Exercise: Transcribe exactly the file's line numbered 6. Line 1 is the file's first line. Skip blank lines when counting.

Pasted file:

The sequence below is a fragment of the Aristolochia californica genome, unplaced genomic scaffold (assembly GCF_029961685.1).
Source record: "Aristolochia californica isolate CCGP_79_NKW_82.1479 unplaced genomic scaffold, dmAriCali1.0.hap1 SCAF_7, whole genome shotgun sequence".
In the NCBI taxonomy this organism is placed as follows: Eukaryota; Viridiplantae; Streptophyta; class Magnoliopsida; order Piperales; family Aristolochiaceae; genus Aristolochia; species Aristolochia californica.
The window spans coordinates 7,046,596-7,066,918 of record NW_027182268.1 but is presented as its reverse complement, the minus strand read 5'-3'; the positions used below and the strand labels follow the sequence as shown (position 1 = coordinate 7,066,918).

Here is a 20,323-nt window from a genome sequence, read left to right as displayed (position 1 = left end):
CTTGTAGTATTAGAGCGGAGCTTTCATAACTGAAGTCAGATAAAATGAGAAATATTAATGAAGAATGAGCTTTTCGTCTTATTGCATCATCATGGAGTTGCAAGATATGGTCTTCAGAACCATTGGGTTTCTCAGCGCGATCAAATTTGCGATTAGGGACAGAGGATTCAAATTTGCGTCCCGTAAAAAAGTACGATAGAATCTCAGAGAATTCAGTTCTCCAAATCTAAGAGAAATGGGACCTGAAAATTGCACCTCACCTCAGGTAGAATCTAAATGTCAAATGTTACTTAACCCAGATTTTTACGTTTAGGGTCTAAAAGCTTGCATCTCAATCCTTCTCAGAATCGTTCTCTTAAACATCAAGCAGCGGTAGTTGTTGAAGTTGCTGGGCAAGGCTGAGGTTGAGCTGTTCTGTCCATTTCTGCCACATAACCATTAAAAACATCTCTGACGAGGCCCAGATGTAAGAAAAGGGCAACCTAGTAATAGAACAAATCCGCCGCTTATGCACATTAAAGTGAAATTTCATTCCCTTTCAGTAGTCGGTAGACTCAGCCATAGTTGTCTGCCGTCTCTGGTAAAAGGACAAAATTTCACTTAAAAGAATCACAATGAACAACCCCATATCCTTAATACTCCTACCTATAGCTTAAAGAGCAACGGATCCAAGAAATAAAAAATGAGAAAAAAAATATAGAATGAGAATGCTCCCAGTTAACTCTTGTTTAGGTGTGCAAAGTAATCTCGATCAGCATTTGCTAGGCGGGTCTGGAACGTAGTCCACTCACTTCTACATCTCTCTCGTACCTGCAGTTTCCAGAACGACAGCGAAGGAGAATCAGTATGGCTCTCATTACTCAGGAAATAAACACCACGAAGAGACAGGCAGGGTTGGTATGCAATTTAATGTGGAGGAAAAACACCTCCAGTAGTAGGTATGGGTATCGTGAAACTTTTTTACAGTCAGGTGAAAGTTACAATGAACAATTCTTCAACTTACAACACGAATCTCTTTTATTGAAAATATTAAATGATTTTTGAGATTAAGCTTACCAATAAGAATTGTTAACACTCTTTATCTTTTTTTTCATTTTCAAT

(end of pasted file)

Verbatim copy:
CTTGTAGTATTAGAGCGGAGCTTTCATAACTGAAGTCAGATAAAATGAGAAATATTAATGAAGAATGAGCTTTTCGTCTTATTGCATCATCATGGAGTTGCAAGATATGGTCTTCAGAACCATTGGGTTTCTCAGCGCGATCAAATTTGCGATTAGGGACAGAGGATTCAAATTTGCGTCCCGTAAAAAAGTACGATAGAATCTCAGAGAATTCAGTTCTCCAAATCTAAGAGAAATGGGACCTGAAAATTGCACCTCACCTCAGGTAGAATCTAAATGTCAAATGTTACTTAACCCAGATTTTTACGTTTAGGGTCTAAAAGCTTGCATCTCAATCCTTCTCAGAATCGTTCTCTTAAACATCAAGCAGCGGTAGTTGTTGAAGTTGCTGGGCAAGGCTGAGGTTGAGCTGTTCTGTCCATTTCTGCCACATAACCATTAAAAACATCTCTGACGAGGCCCAGATGTAAGAAAAGGGCAACCTAGTAATAGAACAAATCCGCCGCTTATGCACATTAAAGTGAAATTTCATTCCCTTTCAGTAGTCGGTAGACTCAGCCATAGTTGTCTGCCGTCTCTGGTAAAAGGACAAAATTTCACTTAAAAGAATCACAATGAACAACCCCATATCCTTAATACTCCTACCTATAGCTTAAAGAGCAACGGATCCAAGAAATAAAAAATGAGAAAAAAAATATAGAATGAGAATGCTCCCAGTTAACTCTTGTTTAGGTGTGCAAAGTAATCTCGATCAGCATTTGCTAGGCGGGTCTGGAACGTAGTCCACTCACTTCTACATCTCTCTCGTACCTGCAGTTTCCAGAACGACAGCGAAGGAGAATCAGTATGGCTCTCATTACTCAGGAAATAAACACCACGAAGAGACAGGCAGGGTTGGTATGCAATTTAATGTGGAGGAAAAACACCTCCAGTAGTAGGTATGGGTATCGTGAAACTTTTTTACAGTCAGGTGAAAGTTACAATGAACAATTCTTCAACTTACAACACGAATCTCTTTTATTGAAAATATTAAATGATTTTTGAGATTAAGCTTACCAATAAGAATTGTTAACACTCTTTATCTTTTTTTTCATTTTCAAT